Runaway cultural phenomena — the kind that adsorb into the fabric of social history and remain vital after decades and centuries — never have a chance at longevity unless they’re birthed by eggheads whose sole aim is to artificially influence human tendencies and behaviors.
Do you have a problem with that statement?
Apparently, the folks at National Public Radio don’t. In one of those top-down, sterile, abstract thought exercises — the kind in which the participants confuse their own gratification at being a part of the process with an expectation that the rest of the messy, self-willed world should care — NPR’s Studio 360 program has teamed up with a graphic design firm to come up with a modern-day replacement for the Confederate flag.
This is it:
What are you looking at here? The creators, Stefan Reddick and Gus Granger of the Dallas-based 70kft design firm, tried to explain it to NPR:
“We went through several hundred different symbols that could potentially represent the South — everything from magnolia trees to pecan pie, anything and everything,” offered Reddick. “That’s great for one small group, but is that telling the full story of everyone in the South? We didn’t want a mythical idea about what the South used to be, we wanted to look forward to the future.”
OK, so what about the design of the flag itself? It’s reportedly a quilt-based design. NPR asked Granger and Reddick about it:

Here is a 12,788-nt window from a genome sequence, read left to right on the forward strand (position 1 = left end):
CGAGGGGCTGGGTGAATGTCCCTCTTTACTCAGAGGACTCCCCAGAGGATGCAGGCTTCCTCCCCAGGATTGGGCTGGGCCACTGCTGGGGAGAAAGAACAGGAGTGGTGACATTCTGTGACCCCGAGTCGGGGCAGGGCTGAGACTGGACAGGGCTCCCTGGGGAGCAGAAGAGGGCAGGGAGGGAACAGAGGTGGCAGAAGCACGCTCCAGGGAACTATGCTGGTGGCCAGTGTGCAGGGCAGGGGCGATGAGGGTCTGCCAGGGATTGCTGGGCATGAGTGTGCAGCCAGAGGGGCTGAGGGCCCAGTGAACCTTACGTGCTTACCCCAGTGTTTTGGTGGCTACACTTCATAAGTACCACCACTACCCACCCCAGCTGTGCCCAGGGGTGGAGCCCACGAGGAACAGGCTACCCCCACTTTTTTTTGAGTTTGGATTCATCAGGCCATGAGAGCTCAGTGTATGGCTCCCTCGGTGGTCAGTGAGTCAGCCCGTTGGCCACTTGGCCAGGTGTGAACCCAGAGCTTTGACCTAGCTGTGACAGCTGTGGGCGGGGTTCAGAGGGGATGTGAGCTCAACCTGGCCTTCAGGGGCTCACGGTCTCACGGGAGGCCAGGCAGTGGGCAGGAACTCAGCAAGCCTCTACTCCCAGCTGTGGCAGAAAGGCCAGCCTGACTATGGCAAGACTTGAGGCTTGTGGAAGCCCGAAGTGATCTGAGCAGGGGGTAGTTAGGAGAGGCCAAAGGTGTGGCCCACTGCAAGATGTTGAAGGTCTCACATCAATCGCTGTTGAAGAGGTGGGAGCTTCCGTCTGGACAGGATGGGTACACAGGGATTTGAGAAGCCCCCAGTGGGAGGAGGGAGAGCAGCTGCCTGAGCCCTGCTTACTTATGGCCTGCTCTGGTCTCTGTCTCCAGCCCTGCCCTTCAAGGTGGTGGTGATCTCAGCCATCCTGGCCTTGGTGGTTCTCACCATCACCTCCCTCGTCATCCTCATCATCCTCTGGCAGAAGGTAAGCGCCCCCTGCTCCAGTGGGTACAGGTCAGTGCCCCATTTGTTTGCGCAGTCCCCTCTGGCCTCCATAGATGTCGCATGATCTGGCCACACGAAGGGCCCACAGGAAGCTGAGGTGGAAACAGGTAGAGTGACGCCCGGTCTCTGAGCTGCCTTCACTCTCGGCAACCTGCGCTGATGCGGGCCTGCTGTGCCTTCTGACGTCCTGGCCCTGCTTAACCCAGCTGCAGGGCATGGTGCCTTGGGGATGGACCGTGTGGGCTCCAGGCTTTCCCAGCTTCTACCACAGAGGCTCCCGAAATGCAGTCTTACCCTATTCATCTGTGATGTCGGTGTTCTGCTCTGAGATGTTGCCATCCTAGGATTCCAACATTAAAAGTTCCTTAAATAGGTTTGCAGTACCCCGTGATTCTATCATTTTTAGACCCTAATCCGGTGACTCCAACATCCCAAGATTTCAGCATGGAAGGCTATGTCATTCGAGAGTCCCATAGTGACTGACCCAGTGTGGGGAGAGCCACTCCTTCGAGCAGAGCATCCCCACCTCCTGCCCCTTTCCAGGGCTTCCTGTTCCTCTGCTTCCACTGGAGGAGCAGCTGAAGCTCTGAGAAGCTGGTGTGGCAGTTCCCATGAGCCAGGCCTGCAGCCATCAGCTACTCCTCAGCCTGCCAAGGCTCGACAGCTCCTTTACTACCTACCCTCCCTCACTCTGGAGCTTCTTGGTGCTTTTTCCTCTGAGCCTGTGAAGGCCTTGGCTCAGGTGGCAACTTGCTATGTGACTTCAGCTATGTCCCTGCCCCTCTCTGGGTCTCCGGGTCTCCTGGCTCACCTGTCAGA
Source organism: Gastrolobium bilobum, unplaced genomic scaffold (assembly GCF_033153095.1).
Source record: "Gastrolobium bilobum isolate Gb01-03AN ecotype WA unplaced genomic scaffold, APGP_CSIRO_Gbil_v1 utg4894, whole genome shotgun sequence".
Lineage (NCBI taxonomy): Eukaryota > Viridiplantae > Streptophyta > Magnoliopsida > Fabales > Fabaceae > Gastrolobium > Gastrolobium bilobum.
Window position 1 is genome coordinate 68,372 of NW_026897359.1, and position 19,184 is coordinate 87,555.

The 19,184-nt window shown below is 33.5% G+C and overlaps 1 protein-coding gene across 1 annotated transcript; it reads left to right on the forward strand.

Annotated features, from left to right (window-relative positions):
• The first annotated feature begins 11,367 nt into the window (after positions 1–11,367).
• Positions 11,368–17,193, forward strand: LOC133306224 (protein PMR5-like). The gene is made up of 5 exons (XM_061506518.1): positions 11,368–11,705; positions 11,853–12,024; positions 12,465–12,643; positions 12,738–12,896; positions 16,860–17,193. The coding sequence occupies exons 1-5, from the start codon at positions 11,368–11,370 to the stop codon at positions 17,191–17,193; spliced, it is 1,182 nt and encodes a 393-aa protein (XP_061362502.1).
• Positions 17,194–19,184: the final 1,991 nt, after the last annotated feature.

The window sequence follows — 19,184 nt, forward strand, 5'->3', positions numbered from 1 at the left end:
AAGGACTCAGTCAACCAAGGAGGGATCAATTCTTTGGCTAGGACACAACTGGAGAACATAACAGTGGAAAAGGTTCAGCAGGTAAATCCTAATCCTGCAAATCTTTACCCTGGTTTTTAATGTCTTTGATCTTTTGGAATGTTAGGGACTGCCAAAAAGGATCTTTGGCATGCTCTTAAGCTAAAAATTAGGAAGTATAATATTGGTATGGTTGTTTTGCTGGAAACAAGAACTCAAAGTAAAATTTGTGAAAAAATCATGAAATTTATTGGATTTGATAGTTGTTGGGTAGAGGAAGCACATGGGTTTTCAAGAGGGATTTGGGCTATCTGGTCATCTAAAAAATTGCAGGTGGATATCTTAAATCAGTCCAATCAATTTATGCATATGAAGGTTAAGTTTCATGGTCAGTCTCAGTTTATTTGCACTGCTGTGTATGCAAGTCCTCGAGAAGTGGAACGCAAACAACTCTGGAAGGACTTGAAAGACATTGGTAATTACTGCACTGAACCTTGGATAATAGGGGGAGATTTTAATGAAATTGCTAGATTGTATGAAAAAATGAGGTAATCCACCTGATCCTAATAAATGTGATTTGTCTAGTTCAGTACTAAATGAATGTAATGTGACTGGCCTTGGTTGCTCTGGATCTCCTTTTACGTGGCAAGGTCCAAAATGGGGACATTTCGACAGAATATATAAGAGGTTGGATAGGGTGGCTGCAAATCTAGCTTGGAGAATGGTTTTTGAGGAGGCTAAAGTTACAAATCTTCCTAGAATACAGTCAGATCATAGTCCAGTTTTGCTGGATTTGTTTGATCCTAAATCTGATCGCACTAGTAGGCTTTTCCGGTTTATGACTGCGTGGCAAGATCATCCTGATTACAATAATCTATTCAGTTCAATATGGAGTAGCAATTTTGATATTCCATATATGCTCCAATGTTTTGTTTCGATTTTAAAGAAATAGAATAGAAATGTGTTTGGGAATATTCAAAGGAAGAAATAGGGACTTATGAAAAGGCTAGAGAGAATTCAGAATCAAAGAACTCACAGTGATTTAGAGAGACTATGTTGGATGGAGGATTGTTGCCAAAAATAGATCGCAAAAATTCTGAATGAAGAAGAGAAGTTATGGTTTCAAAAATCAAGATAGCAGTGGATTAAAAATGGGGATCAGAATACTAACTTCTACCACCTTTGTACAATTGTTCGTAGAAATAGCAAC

When we heard from you last week, your design team had split into two groups: a rebel team and a quilt team. Who won?
Gus Granger: Team quilt ended up with the upper hand.
SR: We realized that the quilt worked best for the identity perspective, and the rebel theme became a great advertising moment. So the quilt informs the symbol most directly, but that rebel attitude is still a big part of our design treatment.
Where did the inspiration for the rebel idea come from?
GG: America has been informed by the act of rebellion since its earliest days, not just in the Civil War. And many of our proudest moments of social reform come from people rebelling against the status quo: the Civil Rights Movement, women’s suffrage, the Underground Railroad. All these things required rebelling against convention to help our nation get better.
Not sure where this new flag fits into any of that, nor of how it affixes itself to any historical context –something the real Confederate flag, as well as its many permutations, all have working in their favor.
… Or not, if you’re the design team.
Unifying all the people in the Deep South under any flag is kind of missing the point, though, isn’t it?
And if history offers any guidance, have these designers really thought about what they’re wishing for?